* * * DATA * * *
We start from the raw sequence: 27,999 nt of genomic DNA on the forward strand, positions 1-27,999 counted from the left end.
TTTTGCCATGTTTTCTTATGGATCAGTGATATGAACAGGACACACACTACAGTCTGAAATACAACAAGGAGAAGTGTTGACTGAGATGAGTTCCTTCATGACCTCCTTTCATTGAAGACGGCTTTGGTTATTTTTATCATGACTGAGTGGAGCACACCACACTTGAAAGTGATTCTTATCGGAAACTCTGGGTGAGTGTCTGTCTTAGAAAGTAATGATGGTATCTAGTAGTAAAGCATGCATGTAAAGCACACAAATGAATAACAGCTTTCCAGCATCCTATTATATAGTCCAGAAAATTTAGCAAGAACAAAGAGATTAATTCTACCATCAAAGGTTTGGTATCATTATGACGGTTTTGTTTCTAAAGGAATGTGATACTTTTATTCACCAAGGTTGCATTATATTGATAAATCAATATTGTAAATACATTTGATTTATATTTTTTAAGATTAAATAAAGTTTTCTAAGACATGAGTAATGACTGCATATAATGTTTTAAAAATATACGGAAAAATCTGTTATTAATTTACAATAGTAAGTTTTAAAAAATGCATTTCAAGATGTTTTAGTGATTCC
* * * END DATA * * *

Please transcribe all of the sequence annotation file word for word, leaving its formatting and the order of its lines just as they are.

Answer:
We start from the raw sequence: 27,999 nt of genomic DNA on the forward strand, positions 1-27,999 counted from the left end.
TTTTGCCATGTTTTCTTATGGATCAGTGATATGAACAGGACACACACTACAGTCTGAAATACAACAAGGAGAAGTGTTGACTGAGATGAGTTCCTTCATGACCTCCTTTCATTGAAGACGGCTTTGGTTATTTTTATCATGACTGAGTGGAGCACACCACACTTGAAAGTGATTCTTATCGGAAACTCTGGGTGAGTGTCTGTCTTAGAAAGTAATGATGGTATCTAGTAGTAAAGCATGCATGTAAAGCACACAAATGAATAACAGCTTTCCAGCATCCTATTATATAGTCCAGAAAATTTAGCAAGAACAAAGAGATTAATTCTACCATCAAAGGTTTGGTATCATTATGACGGTTTTGTTTCTAAAGGAATGTGATACTTTTATTCACCAAGGTTGCATTATATTGATAAATCAATATTGTAAATACATTTGATTTATATTTTTTAAGATTAAATAAAGTTTTCTAAGACATGAGTAATGACTGCATATAATGTTTTAAAAATATACGGAAAAATCTGTTATTAATTTACAATAGTAAGTTTTAAAAAATGCATTTCAAGATGTTTTAGTGATTCC